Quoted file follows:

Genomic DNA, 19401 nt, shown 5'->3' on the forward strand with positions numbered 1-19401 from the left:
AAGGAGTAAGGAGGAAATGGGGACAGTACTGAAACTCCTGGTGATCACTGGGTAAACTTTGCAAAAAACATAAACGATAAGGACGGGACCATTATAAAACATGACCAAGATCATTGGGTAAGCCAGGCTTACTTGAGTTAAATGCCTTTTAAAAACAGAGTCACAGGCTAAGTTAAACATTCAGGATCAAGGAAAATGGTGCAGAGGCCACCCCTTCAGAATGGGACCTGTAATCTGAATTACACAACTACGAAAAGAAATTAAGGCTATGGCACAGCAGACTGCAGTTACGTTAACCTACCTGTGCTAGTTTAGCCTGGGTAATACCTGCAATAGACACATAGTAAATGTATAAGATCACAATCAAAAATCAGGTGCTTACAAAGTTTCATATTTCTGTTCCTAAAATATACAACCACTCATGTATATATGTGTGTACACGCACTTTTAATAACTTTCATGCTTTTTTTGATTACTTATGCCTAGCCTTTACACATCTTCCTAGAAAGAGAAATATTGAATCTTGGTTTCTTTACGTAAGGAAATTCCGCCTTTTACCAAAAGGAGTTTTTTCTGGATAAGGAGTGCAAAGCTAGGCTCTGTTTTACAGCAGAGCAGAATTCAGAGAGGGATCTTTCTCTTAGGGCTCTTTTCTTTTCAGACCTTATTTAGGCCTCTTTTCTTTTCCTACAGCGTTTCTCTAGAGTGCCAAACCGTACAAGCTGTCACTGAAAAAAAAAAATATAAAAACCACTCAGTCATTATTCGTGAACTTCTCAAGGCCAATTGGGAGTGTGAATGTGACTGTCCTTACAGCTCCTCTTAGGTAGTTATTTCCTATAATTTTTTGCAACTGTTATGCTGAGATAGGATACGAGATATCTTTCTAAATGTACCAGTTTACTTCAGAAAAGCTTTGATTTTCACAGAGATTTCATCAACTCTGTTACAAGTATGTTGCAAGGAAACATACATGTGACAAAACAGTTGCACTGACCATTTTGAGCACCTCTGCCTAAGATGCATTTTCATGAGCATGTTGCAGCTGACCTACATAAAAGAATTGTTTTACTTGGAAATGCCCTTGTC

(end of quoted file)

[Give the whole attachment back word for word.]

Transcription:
Genomic DNA, 19401 nt, shown 5'->3' on the forward strand with positions numbered 1-19401 from the left:
AAGGAGTAAGGAGGAAATGGGGACAGTACTGAAACTCCTGGTGATCACTGGGTAAACTTTGCAAAAAACATAAACGATAAGGACGGGACCATTATAAAACATGACCAAGATCATTGGGTAAGCCAGGCTTACTTGAGTTAAATGCCTTTTAAAAACAGAGTCACAGGCTAAGTTAAACATTCAGGATCAAGGAAAATGGTGCAGAGGCCACCCCTTCAGAATGGGACCTGTAATCTGAATTACACAACTACGAAAAGAAATTAAGGCTATGGCACAGCAGACTGCAGTTACGTTAACCTACCTGTGCTAGTTTAGCCTGGGTAATACCTGCAATAGACACATAGTAAATGTATAAGATCACAATCAAAAATCAGGTGCTTACAAAGTTTCATATTTCTGTTCCTAAAATATACAACCACTCATGTATATATGTGTGTACACGCACTTTTAATAACTTTCATGCTTTTTTTGATTACTTATGCCTAGCCTTTACACATCTTCCTAGAAAGAGAAATATTGAATCTTGGTTTCTTTACGTAAGGAAATTCCGCCTTTTACCAAAAGGAGTTTTTTCTGGATAAGGAGTGCAAAGCTAGGCTCTGTTTTACAGCAGAGCAGAATTCAGAGAGGGATCTTTCTCTTAGGGCTCTTTTCTTTTCAGACCTTATTTAGGCCTCTTTTCTTTTCCTACAGCGTTTCTCTAGAGTGCCAAACCGTACAAGCTGTCACTGAAAAAAAAAAATATAAAAACCACTCAGTCATTATTCGTGAACTTCTCAAGGCCAATTGGGAGTGTGAATGTGACTGTCCTTACAGCTCCTCTTAGGTAGTTATTTCCTATAATTTTTTGCAACTGTTATGCTGAGATAGGATACGAGATATCTTTCTAAATGTACCAGTTTACTTCAGAAAAGCTTTGATTTTCACAGAGATTTCATCAACTCTGTTACAAGTATGTTGCAAGGAAACATACATGTGACAAAACAGTTGCACTGACCATTTTGAGCACCTCTGCCTAAGATGCATTTTCATGAGCATGTTGCAGCTGACCTACATAAAAGAATTGTTTTACTTGGAAATGCCCTTGTC